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Am J Med Genet. 2000 Spring;97(1):98-106.

Pharmacogenetics of schizophrenia.


Patients display significant differences in response to therapeutic agents which may be caused by a variety of factors. Among them, genetic components presumably play a major role. Pharmacogenetics is the field of research that attempts to unravel the relationship between genetic variation affecting drug metabolism (pharmacokinetic level) or drug targets (pharmacodynamic level) and interindividual differences in pharmacoresponse. In schizophrenia, pharmacokinetic studies have shown the role of genetic variants of the cytochrome P450 enzymes CYP2D6, CYP2C19, and CYP2C9 in the metabolism of neuroleptic drugs. At the level of the drug target, variants of the dopamine D3 and D4, and 5-HT2A and 5-HT2C receptors have been examined. A general problem of pharmacogenetic studies in schizophrenia is the high number of controversial findings which may be related to the lack of standardized phenotype definition. Recently, guidelines for an exact and comparable phenotype characterization have been proposed and will aid in designing and evaluating pharmacogenetic studies in the future. The final goal of pharmacogenetic studies-making a prediction of drug response at the level of the individual patient-will require a simultaneous look at a large number of response-determining genetic variants by applying the tools of pharmacogenomics, e.g. large-scale Single Nucleotide Polymorphism (SNP) detection and genotyping.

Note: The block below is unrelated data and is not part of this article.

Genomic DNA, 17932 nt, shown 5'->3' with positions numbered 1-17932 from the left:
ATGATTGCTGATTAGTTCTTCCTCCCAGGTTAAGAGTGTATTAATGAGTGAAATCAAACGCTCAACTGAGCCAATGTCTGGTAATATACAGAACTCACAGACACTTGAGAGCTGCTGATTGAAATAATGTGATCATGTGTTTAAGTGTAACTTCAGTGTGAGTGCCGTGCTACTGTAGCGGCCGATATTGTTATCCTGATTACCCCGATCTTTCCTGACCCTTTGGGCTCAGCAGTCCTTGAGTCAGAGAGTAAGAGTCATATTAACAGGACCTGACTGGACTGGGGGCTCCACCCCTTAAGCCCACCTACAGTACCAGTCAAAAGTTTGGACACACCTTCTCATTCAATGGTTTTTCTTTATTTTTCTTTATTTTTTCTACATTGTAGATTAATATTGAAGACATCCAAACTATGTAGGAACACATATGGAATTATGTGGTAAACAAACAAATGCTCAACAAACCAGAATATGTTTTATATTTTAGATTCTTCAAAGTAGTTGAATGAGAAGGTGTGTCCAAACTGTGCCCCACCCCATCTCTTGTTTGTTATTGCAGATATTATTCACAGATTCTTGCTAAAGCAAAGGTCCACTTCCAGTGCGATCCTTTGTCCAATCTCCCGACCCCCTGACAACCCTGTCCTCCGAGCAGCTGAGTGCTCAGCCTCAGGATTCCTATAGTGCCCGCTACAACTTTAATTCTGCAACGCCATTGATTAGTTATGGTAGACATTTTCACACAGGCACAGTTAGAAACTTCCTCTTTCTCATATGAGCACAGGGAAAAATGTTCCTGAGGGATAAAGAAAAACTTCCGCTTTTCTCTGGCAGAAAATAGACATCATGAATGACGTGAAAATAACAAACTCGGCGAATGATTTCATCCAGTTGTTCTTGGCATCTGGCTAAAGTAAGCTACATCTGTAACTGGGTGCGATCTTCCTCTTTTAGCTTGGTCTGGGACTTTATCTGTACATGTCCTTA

Copyright 2000 Wiley-Liss, Inc.

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